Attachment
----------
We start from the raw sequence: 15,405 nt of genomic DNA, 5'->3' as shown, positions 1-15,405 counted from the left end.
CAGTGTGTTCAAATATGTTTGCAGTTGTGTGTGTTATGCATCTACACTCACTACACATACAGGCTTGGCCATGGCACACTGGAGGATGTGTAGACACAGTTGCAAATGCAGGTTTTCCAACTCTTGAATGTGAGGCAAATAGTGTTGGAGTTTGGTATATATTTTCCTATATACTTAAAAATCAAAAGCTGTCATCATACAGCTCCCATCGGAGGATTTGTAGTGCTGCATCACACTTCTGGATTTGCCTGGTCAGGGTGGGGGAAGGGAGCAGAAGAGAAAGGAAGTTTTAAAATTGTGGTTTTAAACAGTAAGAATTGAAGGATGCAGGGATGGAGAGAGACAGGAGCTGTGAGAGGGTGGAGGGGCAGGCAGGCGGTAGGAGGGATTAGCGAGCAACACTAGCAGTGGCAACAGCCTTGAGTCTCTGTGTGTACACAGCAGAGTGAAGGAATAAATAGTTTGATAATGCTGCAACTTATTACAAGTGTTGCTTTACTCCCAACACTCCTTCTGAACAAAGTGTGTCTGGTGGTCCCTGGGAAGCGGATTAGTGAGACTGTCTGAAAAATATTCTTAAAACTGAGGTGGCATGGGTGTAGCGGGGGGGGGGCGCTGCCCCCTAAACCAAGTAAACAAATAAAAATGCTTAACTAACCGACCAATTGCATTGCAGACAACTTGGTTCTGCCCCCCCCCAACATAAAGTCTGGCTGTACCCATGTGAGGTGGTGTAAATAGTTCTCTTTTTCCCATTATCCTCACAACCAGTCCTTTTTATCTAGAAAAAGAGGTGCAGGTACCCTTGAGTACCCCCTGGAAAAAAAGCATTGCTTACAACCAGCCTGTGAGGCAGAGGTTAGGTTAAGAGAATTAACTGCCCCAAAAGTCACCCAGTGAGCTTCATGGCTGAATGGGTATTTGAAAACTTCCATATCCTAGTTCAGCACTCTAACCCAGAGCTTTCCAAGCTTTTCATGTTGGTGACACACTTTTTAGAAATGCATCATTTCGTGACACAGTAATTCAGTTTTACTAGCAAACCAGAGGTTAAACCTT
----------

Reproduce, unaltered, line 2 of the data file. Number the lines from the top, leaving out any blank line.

CAGTGTGTTCAAATATGTTTGCAGTTGTGTGTGTTATGCATCTACACTCACTACACATACAGGCTTGGCCATGGCACACTGGAGGATGTGTAGACACAGTTGCAAATGCAGGTTTTCCAACTCTTGAATGTGAGGCAAATAGTGTTGGAGTTTGGTATATATTTTCCTATATACTTAAAAATCAAAAGCTGTCATCATACAGCTCCCATCGGAGGATTTGTAGTGCTGCATCACACTTCTGGATTTGCCTGGTCAGGGTGGGGGAAGGGAGCAGAAGAGAAAGGAAGTTTTAAAATTGTGGTTTTAAACAGTAAGAATTGAAGGATGCAGGGATGGAGAGAGACAGGAGCTGTGAGAGGGTGGAGGGGCAGGCAGGCGGTAGGAGGGATTAGCGAGCAACACTAGCAGTGGCAACAGCCTTGAGTCTCTGTGTGTACACAGCAGAGTGAAGGAATAAATAGTTTGATAATGCTGCAACTTATTACAAGTGTTGCTTTACTCCCAACACTCCTTCTGAACAAAGTGTGTCTGGTGGTCCCTGGGAAGCGGATTAGTGAGACTGTCTGAAAAATATTCTTAAAACTGAGGTGGCATGGGTGTAGCGGGGGGGGGGCGCTGCCCCCTAAACCAAGTAAACAAATAAAAATGCTTAACTAACCGACCAATTGCATTGCAGACAACTTGGTTCTGCCCCCCCCCAACATAAAGTCTGGCTGTACCCATGTGAGGTGGTGTAAATAGTTCTCTTTTTCCCATTATCCTCACAACCAGTCCTTTTTATCTAGAAAAAGAGGTGCAGGTACCCTTGAGTACCCCCTGGAAAAAAAGCATTGCTTACAACCAGCCTGTGAGGCAGAGGTTAGGTTAAGAGAATTAACTGCCCCAAAAGTCACCCAGTGAGCTTCATGGCTGAATGGGTATTTGAAAACTTCCATATCCTAGTTCAGCACTCTAACCCAGAGCTTTCCAAGCTTTTCATGTTGGTGACACACTTTTTAGAAATGCATCATTTCGTGACACAGTAATTCAGTTTTACTAGCAAACCAGAGGTTAAACCTT